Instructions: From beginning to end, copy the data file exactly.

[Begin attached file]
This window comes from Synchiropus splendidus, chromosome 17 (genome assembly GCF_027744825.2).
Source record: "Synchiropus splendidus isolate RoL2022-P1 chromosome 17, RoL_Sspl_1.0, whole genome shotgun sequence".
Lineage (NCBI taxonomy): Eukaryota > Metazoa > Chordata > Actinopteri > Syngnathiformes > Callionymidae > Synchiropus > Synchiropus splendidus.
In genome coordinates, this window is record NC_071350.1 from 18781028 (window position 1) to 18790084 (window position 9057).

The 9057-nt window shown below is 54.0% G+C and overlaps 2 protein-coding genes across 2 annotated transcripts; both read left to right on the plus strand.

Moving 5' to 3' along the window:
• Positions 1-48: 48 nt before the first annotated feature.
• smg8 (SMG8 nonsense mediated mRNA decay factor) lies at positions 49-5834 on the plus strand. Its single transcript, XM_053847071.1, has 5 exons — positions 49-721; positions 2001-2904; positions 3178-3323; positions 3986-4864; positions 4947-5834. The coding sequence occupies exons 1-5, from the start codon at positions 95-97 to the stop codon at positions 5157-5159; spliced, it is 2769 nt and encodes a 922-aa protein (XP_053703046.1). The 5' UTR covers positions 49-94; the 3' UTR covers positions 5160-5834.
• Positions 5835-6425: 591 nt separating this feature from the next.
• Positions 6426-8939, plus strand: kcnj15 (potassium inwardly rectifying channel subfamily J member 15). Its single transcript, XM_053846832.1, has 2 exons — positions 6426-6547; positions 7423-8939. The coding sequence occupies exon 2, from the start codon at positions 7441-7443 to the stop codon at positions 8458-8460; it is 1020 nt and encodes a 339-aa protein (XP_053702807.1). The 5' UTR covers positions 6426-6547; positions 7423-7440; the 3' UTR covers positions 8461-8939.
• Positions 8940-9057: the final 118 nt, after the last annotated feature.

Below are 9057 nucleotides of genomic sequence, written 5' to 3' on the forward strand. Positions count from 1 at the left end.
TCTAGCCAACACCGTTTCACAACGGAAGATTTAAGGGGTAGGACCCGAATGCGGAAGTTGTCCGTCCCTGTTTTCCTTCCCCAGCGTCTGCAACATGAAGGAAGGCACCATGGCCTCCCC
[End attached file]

This window comes from Synchiropus splendidus, chromosome 17 (genome assembly GCF_027744825.2).
Source record: "Synchiropus splendidus isolate RoL2022-P1 chromosome 17, RoL_Sspl_1.0, whole genome shotgun sequence".
Lineage (NCBI taxonomy): Eukaryota > Metazoa > Chordata > Actinopteri > Syngnathiformes > Callionymidae > Synchiropus > Synchiropus splendidus.
In genome coordinates, this window is record NC_071350.1 from 18781028 (window position 1) to 18790084 (window position 9057).

The 9057-nt window shown below is 54.0% G+C and overlaps 2 protein-coding genes across 2 annotated transcripts; both read left to right on the plus strand.

Moving 5' to 3' along the window:
• Positions 1-48: 48 nt before the first annotated feature.
• smg8 (SMG8 nonsense mediated mRNA decay factor) lies at positions 49-5834 on the plus strand. Its single transcript, XM_053847071.1, has 5 exons — positions 49-721; positions 2001-2904; positions 3178-3323; positions 3986-4864; positions 4947-5834. The coding sequence occupies exons 1-5, from the start codon at positions 95-97 to the stop codon at positions 5157-5159; spliced, it is 2769 nt and encodes a 922-aa protein (XP_053703046.1). The 5' UTR covers positions 49-94; the 3' UTR covers positions 5160-5834.
• Positions 5835-6425: 591 nt separating this feature from the next.
• Positions 6426-8939, plus strand: kcnj15 (potassium inwardly rectifying channel subfamily J member 15). Its single transcript, XM_053846832.1, has 2 exons — positions 6426-6547; positions 7423-8939. The coding sequence occupies exon 2, from the start codon at positions 7441-7443 to the stop codon at positions 8458-8460; it is 1020 nt and encodes a 339-aa protein (XP_053702807.1). The 5' UTR covers positions 6426-6547; positions 7423-7440; the 3' UTR covers positions 8461-8939.
• Positions 8940-9057: the final 118 nt, after the last annotated feature.

Below are 9057 nucleotides of genomic sequence, written 5' to 3' on the forward strand. Positions count from 1 at the left end.
TCTAGCCAACACCGTTTCACAACGGAAGATTTAAGGGGTAGGACCCGAATGCGGAAGTTGTCCGTCCCTGTTTTCCTTCCCCAGCGTCTGCAACATGAAGGAAGGCACCATGGCCTCCCC